AMC Upset That Fans Are Making Mad Men More Fun; Sends DMCA Notices To Twitter

from the damn-those-fans dept

It's really amazing how many times we see companies using the DMCA to shut down and stamp out fan efforts to help promote some content. Take, for example, the latest situation pointed out by MG Siegler over at VentureBeat. Apparently, cable TV network AMC has been sending DMCA takedown notices to Twitter because some fans of its popular show Mad Men have created Twitter accounts for the main characters in the show. The fans are staying in character and adding to other fans' appreciation of the show. In some ways, this is similar to the situation we described recently where a fake representative of Exxon showed up on Twitter, even though she did a good job representing the company. Yes, the show wants to be able to control its own promotions -- and perhaps it's planning to create Twitter accounts itself, but it seems that there would be better ways to deal with this than shutting down fan-created accounts that people were enjoying. Update: Looks like someone came to their senses thanks to the widespread outrage, and has agreed to put the feeds back.


Reader Comments (rss)

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  •  
    identicon
    Matt Bennett, Aug 26th, 2008 @ 1:44pm

    If they were planning on creating twitter accounts themselves, the fans stole there thunder, essentially, is there a better way to handle it than asking those fan account to be shut down? They could be slightly more polite about it and ask the fans first to do it, and explain why, but if that twas their plan, the faux accounts still have to go.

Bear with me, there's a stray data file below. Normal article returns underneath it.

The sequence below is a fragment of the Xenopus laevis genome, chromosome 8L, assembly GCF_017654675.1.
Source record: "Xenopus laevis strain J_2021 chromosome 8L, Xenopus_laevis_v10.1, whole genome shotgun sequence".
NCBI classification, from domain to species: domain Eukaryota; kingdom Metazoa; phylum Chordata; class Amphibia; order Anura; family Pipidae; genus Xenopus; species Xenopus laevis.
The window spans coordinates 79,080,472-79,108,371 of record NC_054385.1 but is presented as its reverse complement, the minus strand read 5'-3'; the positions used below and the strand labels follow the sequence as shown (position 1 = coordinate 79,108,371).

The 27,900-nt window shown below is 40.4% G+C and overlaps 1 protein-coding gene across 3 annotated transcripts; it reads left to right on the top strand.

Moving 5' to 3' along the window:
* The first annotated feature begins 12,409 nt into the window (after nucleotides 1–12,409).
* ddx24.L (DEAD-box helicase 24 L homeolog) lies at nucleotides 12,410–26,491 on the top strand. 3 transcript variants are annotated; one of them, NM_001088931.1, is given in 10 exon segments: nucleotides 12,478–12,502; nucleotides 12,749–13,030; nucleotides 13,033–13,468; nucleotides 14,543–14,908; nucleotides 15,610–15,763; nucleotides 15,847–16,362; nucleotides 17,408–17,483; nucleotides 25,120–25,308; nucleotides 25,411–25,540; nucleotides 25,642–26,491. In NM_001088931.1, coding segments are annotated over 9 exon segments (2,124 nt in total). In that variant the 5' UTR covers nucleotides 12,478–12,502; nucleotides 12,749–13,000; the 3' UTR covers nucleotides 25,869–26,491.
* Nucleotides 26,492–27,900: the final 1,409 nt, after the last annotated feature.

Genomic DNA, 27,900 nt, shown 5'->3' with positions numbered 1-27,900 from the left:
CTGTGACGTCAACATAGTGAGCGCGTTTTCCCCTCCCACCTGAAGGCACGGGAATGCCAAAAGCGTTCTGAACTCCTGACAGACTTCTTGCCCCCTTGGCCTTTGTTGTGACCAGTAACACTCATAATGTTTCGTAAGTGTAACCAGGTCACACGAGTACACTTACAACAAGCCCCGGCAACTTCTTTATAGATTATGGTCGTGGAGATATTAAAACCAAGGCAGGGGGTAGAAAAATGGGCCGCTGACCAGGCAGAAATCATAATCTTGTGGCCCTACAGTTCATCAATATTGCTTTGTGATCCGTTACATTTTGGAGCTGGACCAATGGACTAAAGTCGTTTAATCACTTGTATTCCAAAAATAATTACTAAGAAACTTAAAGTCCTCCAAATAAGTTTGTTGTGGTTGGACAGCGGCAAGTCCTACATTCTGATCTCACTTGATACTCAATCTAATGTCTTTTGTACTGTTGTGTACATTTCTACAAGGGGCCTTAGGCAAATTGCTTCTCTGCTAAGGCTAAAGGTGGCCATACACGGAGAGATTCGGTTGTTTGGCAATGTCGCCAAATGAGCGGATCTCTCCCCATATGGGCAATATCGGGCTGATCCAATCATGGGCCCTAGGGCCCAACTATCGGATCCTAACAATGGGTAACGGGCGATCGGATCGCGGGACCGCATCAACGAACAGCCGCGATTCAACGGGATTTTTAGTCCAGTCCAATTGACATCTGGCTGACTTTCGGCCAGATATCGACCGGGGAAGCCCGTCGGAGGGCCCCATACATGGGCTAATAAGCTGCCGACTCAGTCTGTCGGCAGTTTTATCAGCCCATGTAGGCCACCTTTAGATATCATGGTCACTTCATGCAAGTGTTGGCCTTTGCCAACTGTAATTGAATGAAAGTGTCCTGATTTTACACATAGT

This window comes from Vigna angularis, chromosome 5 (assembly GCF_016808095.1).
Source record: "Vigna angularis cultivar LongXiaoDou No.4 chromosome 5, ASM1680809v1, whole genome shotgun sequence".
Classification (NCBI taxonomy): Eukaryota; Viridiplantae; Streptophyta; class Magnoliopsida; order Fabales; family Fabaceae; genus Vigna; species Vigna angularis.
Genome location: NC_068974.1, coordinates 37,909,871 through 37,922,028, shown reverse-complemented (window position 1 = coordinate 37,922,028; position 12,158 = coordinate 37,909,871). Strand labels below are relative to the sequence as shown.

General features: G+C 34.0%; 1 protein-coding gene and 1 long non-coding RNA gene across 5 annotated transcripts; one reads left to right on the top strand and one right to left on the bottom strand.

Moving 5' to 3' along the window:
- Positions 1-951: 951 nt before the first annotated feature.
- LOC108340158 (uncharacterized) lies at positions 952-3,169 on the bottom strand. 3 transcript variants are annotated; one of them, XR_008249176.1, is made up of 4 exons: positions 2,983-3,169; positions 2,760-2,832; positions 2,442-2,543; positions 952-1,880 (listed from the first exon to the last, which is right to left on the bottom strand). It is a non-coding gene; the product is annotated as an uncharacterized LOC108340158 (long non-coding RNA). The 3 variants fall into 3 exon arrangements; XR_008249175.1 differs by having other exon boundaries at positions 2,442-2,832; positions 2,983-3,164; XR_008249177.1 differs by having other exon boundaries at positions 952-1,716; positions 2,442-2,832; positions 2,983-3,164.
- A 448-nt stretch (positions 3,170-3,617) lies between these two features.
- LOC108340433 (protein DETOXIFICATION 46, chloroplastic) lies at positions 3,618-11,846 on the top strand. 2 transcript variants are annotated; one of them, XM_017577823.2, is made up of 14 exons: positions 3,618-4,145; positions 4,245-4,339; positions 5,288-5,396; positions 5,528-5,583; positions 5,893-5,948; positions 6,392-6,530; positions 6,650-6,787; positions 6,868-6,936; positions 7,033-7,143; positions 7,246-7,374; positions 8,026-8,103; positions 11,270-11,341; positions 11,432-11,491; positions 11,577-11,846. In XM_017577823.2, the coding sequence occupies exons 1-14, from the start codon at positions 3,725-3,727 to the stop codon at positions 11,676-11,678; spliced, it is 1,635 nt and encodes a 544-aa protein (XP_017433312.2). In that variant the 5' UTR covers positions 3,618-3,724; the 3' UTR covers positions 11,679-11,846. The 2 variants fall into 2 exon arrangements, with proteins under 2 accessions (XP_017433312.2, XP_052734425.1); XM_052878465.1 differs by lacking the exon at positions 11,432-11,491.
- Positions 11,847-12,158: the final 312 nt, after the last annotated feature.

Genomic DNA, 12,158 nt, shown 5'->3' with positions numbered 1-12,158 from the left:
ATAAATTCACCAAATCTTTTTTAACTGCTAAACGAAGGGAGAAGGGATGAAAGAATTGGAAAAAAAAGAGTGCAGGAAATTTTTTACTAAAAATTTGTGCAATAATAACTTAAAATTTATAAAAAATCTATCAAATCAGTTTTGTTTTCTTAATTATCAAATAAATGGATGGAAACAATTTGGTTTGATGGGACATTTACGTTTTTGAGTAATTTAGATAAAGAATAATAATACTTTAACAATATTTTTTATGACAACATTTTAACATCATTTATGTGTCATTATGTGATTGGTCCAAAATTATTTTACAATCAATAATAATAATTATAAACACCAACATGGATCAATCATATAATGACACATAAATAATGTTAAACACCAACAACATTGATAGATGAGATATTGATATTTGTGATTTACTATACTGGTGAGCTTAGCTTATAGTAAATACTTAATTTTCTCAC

Or they could have no such plans and just be idiots.

     

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    mightymaz, Aug 26th, 2008 @ 1:49pm

    Suppose someone set up a spoof Mike Masnick account and wrote a lot of stuff pretending to be Mike, would that be a good fan thing ? for how long would it be a good thing ? how could you distunguish the real mike from the fake ? .

     

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      Anonymous Coward, Aug 26th, 2008 @ 1:58pm

      Re:

      I bet you get an emotional response, mightymaz.

       

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      Spectere, Aug 26th, 2008 @ 2:09pm

      Re:

      There's a major difference between pretending to be a fictional character and pretending to be a different person.

       

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      Mike (profile), Aug 26th, 2008 @ 8:16pm

      Re:

      Suppose someone set up a spoof Mike Masnick account and wrote a lot of stuff pretending to be Mike, would that be a good fan thing ? for how long would it be a good thing ? how could you distunguish the real mike from the fake

      There's a huge difference between fans promoting a show by doing fan fiction and impersonating a real person. If you can't understand the difference between the two... well... then I'm not sure what to tell you.

       

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        Anonymous Coward, Aug 26th, 2008 @ 11:46pm

        Re: Re:

        "In some ways, this is similar to the situation we described recently where a fake representative of Exxon showed up on Twitter, even though she did a good job representing the company"

        So where exactly is the difference ? Is Mike Masnick a real character or not ? (it's n0t possible to tell at the other side of the internet).

         

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    Anonymous Coward, Aug 26th, 2008 @ 2:16pm

    Something similar recently happened with comics columnist Rich Jonhston.

    Here's his account, taken from his column: